[LLD/ELF] - Should we implement .note.gnu.property and/or Intel CET in LLD ?

Linux GABI [1] introduced new .note.gnu.property section which contains a program
property note which describes special handling requirements for linker and run-time loader.

LLD does not support .note.gnu.property yet.

GABI specifies 2 types of entries:

  • GNU_PROPERTY_STACK_SIZE: Its pr_data field contains an integer in the format
    of the target processor. Linker should select the maximum value among all input
    relocatable objects and copy this property to the output. Run-time loader should
    raise the stack limit to the value specified in this property.

  • GNU_PROPERTY_NO_COPY_ON_PROTECTED: This indicates that there should be no
    copy relocations against protected data symbols. If a relocatable object contains this
    property, linker should treat protected data symbol as defined locally at run-time and
    copy this property to the output share object. Linker should add this property to the
    output share object if any protected symbol is expected to be defined locally at run-time.
    Run-time loader should disallow copy relocations against protected data symbols defined
    in share objects with GNU_PROPERTY_NO_COPY_ON_PROTECTED property.
    Its PR_DATASZ should be 0.

I am not sure how much the second is useful because I think LLD now restricts
doing the copy relocations against protected symbols,
so probably we can ignore it ATM.

The first is a bit more interesting. We do not proccess this notes and our output

is broken now, we just merge all records and seems have the same issue as gold has:

At the same time as far I know, Linux kernel does not yet has support for
GNU_PROPERTY_STACK_SIZE, so it probably means there are no users at all for it in the wild.

On another side, we have an Intel CET [2], [3]:

"Control-flow Enforcement Technology (CET) provides the following capabilities to defend
against ROP/JOP style control-flow subversion attacks:

  • Shadow Stack - return address protection to defend against Return Oriented Programming,
  • Indirect branch tracking - free branch protection to defend against Jump/Call Oriented Programming.​"

Intel CET uses following processor-specific program property types in .note.gnu.property [3, p85, p87]:

  • GNU_PROPERTY_X86_FEATURE_1_IBT This indicates that all executable sections are compatible
    with IBT (see Section 13.1.1) when endbr64 instruction starts each valid target where an indirect
    branch instruction can land. 8

  • GNU_PROPERTY_X86_FEATURE_1_SHSTK This indicates that all executable sections are compatible
    with SHSTK (see Section 13.1.2) where return address popped from shadow stack always matches
    return address popped from normal stack.

It is not yet supported by gold: 22915 – Gold doesn't support Intel CET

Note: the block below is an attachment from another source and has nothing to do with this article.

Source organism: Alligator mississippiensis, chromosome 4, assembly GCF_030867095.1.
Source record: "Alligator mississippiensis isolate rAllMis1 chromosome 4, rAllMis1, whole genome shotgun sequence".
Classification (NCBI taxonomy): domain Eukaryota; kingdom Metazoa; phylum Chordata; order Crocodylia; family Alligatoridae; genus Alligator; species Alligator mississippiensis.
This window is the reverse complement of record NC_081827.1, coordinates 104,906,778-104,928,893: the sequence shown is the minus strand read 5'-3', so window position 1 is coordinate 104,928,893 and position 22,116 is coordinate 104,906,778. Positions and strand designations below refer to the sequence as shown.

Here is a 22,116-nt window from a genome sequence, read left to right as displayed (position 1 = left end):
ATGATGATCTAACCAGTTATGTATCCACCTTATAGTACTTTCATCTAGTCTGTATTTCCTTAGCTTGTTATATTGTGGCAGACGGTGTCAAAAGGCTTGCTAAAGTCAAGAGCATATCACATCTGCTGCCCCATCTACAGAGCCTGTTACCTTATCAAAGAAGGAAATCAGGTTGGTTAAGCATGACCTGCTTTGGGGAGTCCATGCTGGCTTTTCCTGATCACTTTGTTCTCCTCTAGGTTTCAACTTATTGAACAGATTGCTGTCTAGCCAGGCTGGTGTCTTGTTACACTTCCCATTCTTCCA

But supported by bfd: H.J. Lu - Re: [PATCH 1/2] x86: Support Intel IBT with IBT property and IBT-enable

Support requires both compiler and linker changes.

Also [3, p151] says that to support IBT the linker should generate a IBT-enabled PLT
together with a second PLT. That is also what is implemented in bfd it seems:
H.J. Lu - Re: [PATCH 1/2] x86: Support Intel IBT with IBT property and IBT-enable.

GCC started to support it recently and already uses it for building
libobjc, libgfortran, libmpx, libstdc+±v3, libatomic, libbacktrace and other libs:

Technology is backwards compatible. I used GCC version 8.0.1 20180319
(experimental) for experiments.
For following code and invocations:


int xxx() { return 1; }

/usr/local/bin/gcc 1.cpp -c -o test1.o -fcf-protection=full -mcet -B.
/usr/local/bin/gcc 1.cpp -c -o test2.o -B.

Compiler will generate special instructions and emit .note.gnu.property section.
0000000000000000 <_Z3xxxv>:
0: f3 0f 1e fa endbr64
4: b8 01 00 00 00 mov $0x1,%eax

9: c3 retq

readelf output:
Displaying notes found in: .note.gnu.property
Owner Data size Description

Properties: x86 feature: IBT, SHSTK

test2.o (no CET):
0000000000000000 <_Z3xxxv>:
0: b8 01 00 00 00 mov $0x1,%eax
5: c3 retq

endbr64 is no-op (for CPUs that do not support CET), more details are in specs above.
An important part for the linker
is that it should support .note.gnu.property to properly handle and combine
x86 specific properties or reject them, since with dumb merging of sections we seems

produce broken output here again.

Given all above I suggest to:

  1. Implement .note.gnu.property and support GNU_PROPERTY_STACK_SIZE​ + GNU_PROPERTY_NO_COPY_ON_PROTECTED

  2. For start - error out on all other flags we do not explicitly support (like GNU_PROPERTY_X86_FEATURE_, GNU_PROPERTY_X86_ISA_ and others

on p86-p88 of [3]).

  1. Deside if we want to support Intel CET.

[1] - Linux GABI https://github.com/hjl-tools/linux-abi/wiki/linux-abi-draft.pdf


[3] - “System V Application Binary Interface” ch.13 (Pages · hjl-tools/x86-psABI Wiki · GitHub)

I think we should wait until there is someone wanting to use these features with lld.



I agree. Aiming 100% coverage of the Linux ABI spec is not actually our goal. If we found that that is needed or useful, we should do that, but I don’t think we should support that for the sake of increasing the ABI spec coverage. Let’s see if the new extension will get traction.

I think we should wait until there is someone wanting to use these features with lld.

I’d think we shouldn’t do anything even for printing out a warning unless doing it is proved to be useful.

Just in case, a little update for this thread:

There was a talk about “Protecting the code: Control Flow Enforcement Technology” during the recent

llvm-dev meeting (https://llvm.org/devmtg/2018-04/talks.html#Talk_17).

It was mentioned that some support is already implemented in LLVM. I did not have chance to look close on

it though. Whole feature requires linker side support, current status: bfd support this, gold - still does not.

I would love to see some comments from O. Simhon​ in this thread probably.